Would they be as upset if an irate message was left by Stephen Baldwin, Alec’s less talented but born-again Christian brother?

Does Cardinal Levada sound fulfilled?

I blogged Wednesday about a report on “Whispers in the Loggia”: about a rumor that Cardinal William Levada, head of the Congregation for the Doctrine of the Faith, is not settling in at the Vatican curia and could be heading to New York as archbishop.

It just so happens that the new issue of the Jesuit magazine “America”: has an interview with Levada, the former archbishop of San Francisco. He talks about his fascination with atheist biologist Richard Dawkins, the pope’s emphasis on faith and love in creating hope, the troubles facing a few Jesuit theologians, and his relationship with Benedict XVI.

pic_202.jpgLevada is asked whether the pope misses his work with the CDF. He answers:

“Not exactly misses it — he continues to have a very keen interest in our work, because our questions move very slowly through a long process of review by commissions and consultations with theologians. Ultimately they come up for review at the level of the congregations, or meeting of cardinals and bishops, after which they are presented to the pope. Through my weekly visits with him we have an opportunity to bring him up to date with what’s going on in the congregation and what the status of the more significant questions is. We do this not only because he is interested but because the pope is the one who has the ultimate responsibility for teaching the faith, guarding the faith, promoting the faith. These responsibilities we have as the Congregation for the Doctrine of the Faith in service to the pope, so it’s important that the pope knows what we are doing. Along the way, if he wants to give us an orientation or direction, he can.”

The two men meet every Friday at 6 p.m. in the pope’s library. They speak for 30 to 45 minutes. In Italian.

A rabbi who seeks Jewish strays to teach a ‘crash course’ in Mount Kisco

For 20 years, Rabbi Ephraim Buchwald has been the seeker of lost Jews.

In 1987, he started the “National Jewish Outreach Program”: to reach out to assimilated Jews and bring them back to observance and Jewish life. He has started some successful national programs that many synagogues participate in, such as Shabbat Across America and Read Hebrew America.

He also spends a lot of time on the road, teaching the basics about Judaism and the Torah.

Over the next three Wednesday evenings (April 25, May 2 and May 9), Buchwald will be at the “Mount Kisco Hebrew Congregation”: to teach a “crash course in basic Judaism.” He promises to help attendees “discover awe” through belief in God, “find serenity” through the Sabbath and so forth.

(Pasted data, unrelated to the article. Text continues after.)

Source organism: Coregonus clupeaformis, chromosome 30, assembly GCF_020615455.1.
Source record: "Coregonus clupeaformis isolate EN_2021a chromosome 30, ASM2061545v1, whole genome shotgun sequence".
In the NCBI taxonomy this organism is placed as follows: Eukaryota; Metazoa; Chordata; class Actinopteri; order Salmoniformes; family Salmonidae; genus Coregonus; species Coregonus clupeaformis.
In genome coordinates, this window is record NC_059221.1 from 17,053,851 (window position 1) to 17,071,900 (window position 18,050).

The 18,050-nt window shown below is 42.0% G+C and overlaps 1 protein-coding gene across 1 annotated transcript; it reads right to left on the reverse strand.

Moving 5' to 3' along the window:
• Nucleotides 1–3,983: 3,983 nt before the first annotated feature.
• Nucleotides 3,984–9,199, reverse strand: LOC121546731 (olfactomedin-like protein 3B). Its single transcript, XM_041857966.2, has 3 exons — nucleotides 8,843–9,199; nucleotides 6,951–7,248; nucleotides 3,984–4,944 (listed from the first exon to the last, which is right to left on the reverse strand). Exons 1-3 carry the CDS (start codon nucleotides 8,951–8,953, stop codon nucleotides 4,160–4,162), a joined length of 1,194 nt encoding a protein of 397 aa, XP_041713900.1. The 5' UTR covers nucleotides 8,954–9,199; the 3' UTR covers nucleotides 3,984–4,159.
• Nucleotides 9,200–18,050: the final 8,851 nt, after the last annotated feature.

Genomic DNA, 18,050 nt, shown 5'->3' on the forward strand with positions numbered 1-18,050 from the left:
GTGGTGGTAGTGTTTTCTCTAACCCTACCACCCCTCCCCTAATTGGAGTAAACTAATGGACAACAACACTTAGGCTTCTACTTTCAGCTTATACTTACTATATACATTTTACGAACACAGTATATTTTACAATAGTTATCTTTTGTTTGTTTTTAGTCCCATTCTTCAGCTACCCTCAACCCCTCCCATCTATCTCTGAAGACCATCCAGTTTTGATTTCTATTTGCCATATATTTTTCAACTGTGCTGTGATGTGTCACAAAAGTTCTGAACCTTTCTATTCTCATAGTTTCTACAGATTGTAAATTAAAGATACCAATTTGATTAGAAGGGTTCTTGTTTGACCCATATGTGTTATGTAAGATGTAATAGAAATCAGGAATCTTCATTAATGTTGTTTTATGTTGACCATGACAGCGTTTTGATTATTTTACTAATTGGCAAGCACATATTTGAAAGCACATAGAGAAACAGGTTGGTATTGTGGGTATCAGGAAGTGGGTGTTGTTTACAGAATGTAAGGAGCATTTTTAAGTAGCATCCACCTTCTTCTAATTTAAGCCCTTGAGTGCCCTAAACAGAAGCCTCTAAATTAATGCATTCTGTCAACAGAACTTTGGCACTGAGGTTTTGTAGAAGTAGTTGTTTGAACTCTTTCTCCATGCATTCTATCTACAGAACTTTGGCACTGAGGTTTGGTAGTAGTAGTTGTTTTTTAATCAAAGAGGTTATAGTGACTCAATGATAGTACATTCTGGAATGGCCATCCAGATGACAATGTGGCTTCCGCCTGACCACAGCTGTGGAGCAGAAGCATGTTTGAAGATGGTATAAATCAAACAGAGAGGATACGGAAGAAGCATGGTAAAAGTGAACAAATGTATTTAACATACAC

ezb2000mini.jpgBuchwald was ordained at Yeshiva U in NYC, where he studied with the famed Rabbi Joseph Ber Soloveitchik. He served for 15 years as director of education at Lincoln Square Synagogue in NYC before starting the NJOP.

He can be reached at

Buchwald is an Orthodox rabbi speaking at an Orthodox synagogue. But his lessons are not aimed at the Orthodox. The NJOP has sent hundreds of flyers to Jewish community groups of all kinds, hoping to connect with those who are barely connected with Jewish life (or not at all).

For information or to register, call Ashley at the Mount Kisco Hebrew Congregation, 914-242-7460.

PBS’ Crossroads shows how little things have changed

I don’t know how many people have been watching PBS’ monstrous “America at a Crossroads“: series this week. I haven’t heard much talk about it. But I’ve watched probably 60-70 percent of what’s aired so far.

If you’re not familiar with it, Crossroads is a series of 11 documentaries that started airing Sunday night. They all deal with the fall-out from 9/11, or as PBS puts it, “the challenges facing the world today.”

The shows are very broad, covering familiar ground for those who have read extensively about al Qaeda, Afghanistan, Iraq, Islam, Europe, etc. This is not to say that the documentaries are not effective. As a group, they offer a sweeping overview of where things stand.

Much of the project deals with Islam. What’s been striking to me is — if PBS is accurately portraying the state of things — how little things have changed in the last five years.

The basic gist you get from watching is this: The Muslim world feels aggrieved and oppressed and believes that the West has declared war on Islam; the non-Muslim world has no idea what the Muslim world is talking about and fears that Islam is falling under the spell of fundamentalism.

Sound familiar?